Photo by Annabella Charles
Choosing a suitable wedding reception venue will most certainly help set the tone for your special day. Does the reception venue complement the number of guests you expect to attend? Is there enough room to accommodate all involved, including the band, serving lines, and mingling singles? Do you want an intimate, cozy setting or a larger-than-life extravaganza that resonates with matrimonial bliss? When you step into a possible reception venue, does the space feel 'right?'
Overall, the reception venue provides the setting where guests and the wedding party can let down their hair, share good times, and admire the twinkling eyes of newlyweds in love. It's also the perfect time for you to let out that deep sigh of relief – I'm married now!
When it comes to cutting wedding costs, it is important to learn the difference between fleeting moments of fun and cherished memories that last a lifetime. Do you think it matters more if the hottest DJ in town spins records at your reception or if you have a dazzling photo album to show your grandkids? If you need to adhere to a certain budget or wish to save money on your nuptials, I suggest you avoid cutting wedding costs in the following categories:
Photo by Nadia D Photography
1) Wedding Rings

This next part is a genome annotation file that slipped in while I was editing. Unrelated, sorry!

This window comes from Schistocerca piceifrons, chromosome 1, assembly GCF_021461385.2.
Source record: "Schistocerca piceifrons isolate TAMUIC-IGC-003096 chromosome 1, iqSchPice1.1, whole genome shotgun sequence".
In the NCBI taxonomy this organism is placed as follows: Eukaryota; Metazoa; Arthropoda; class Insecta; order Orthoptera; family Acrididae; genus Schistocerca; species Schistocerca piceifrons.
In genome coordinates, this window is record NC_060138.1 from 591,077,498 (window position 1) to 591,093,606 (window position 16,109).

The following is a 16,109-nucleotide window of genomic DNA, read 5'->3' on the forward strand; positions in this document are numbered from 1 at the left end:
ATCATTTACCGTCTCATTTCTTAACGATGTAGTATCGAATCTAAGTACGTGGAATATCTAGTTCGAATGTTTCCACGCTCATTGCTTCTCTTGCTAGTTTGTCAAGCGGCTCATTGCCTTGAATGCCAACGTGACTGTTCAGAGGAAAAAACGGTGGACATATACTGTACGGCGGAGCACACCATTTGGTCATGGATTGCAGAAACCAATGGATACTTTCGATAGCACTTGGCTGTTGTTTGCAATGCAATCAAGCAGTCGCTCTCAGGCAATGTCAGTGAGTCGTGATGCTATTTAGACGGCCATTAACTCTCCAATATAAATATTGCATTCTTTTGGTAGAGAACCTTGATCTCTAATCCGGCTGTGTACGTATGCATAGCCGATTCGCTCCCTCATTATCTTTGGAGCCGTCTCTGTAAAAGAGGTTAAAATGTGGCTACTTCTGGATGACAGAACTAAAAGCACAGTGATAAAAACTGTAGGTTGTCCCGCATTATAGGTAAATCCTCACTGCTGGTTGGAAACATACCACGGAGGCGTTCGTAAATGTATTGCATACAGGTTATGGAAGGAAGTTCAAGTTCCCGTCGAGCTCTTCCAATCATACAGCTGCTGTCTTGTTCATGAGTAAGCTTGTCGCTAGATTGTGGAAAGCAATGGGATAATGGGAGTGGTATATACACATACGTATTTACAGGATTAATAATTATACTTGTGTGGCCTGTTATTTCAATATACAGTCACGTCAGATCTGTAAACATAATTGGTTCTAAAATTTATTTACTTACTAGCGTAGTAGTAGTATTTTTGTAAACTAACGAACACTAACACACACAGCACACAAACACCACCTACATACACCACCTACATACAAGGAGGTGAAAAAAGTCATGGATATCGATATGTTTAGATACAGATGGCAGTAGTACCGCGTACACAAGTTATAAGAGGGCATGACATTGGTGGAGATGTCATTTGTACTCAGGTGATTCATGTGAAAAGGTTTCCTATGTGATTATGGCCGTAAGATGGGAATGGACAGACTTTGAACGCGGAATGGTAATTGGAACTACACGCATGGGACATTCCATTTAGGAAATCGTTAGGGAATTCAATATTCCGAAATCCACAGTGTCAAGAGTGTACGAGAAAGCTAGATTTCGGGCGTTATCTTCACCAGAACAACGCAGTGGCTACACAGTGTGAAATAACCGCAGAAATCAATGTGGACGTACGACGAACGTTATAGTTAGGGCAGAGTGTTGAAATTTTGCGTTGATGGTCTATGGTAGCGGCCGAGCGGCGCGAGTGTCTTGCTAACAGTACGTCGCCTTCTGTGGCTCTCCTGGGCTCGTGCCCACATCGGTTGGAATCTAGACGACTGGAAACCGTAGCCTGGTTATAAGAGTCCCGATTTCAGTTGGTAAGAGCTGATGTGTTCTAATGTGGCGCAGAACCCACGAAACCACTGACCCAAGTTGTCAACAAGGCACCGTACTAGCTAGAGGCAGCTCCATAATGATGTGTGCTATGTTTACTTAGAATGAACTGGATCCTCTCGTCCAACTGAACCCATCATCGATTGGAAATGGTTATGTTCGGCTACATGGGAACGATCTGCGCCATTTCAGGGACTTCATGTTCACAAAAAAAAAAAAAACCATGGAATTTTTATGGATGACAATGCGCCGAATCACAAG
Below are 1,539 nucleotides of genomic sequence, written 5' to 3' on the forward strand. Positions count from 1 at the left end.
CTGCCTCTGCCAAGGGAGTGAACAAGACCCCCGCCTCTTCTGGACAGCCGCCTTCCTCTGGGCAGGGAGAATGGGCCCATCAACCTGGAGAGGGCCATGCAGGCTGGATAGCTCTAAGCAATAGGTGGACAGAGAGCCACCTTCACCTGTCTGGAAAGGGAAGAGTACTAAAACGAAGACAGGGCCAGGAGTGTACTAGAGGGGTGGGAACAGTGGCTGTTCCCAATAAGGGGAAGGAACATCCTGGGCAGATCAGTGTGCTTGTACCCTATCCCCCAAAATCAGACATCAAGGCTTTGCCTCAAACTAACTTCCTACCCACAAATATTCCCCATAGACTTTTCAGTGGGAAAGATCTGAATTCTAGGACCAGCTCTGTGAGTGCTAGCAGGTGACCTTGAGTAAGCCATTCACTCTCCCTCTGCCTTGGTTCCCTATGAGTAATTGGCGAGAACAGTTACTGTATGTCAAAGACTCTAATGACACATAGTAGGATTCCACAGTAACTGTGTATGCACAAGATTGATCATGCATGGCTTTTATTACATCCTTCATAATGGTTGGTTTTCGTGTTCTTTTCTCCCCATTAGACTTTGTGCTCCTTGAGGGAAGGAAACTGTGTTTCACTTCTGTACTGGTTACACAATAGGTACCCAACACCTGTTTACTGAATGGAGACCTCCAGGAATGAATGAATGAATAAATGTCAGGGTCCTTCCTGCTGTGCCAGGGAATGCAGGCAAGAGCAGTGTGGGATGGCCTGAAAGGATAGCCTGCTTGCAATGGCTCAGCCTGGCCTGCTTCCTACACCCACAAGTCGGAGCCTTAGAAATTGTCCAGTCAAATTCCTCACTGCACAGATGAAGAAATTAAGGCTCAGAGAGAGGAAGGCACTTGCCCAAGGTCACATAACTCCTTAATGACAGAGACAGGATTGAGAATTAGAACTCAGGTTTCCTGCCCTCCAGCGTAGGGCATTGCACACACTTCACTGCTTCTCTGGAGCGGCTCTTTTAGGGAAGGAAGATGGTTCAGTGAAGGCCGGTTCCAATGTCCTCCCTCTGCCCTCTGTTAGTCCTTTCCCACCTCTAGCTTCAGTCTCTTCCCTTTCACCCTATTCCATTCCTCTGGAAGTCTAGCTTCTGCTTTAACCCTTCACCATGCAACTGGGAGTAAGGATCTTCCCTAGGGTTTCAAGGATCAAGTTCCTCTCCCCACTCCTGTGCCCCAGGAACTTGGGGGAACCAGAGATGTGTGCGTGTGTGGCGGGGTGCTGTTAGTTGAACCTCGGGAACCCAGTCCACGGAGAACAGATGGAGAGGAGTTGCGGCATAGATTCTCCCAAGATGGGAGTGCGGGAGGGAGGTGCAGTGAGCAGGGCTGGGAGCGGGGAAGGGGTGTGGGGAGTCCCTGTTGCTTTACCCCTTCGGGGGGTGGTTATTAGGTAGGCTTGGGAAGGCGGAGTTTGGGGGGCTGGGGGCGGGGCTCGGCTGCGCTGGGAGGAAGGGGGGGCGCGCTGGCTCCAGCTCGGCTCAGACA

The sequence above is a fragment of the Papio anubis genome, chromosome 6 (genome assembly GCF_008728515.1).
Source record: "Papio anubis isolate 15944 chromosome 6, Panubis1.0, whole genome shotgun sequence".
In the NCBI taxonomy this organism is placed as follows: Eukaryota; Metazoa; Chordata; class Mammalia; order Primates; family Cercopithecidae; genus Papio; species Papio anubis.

While the thought of expensive centerpieces and imported red roses sound perfect for your wedding, they cannot compare to the significance of your wedding rings. When a bride and groom slip this symbol of everlasting love and commitment on their fingers – it should be a choice that overshadows any other details of the wedding. Your wedding ring will last a lifetime and if you're cutting wedding costs, this should be the last item on your list to consider.
2) Wedding Dress
A happy bride that beams with beauty is one who feels comfortable in her wedding dress. If that means going the extra mile with a custom-made ballroom gown, then so be it. When cutting wedding costs, try to eliminate the fancy invitations and ice sculptures before downsizing your wedding dress. Remember – ice melts and invitations collect dust, but the memory of slipping into your wedding gown will last forever.
3) Reception Food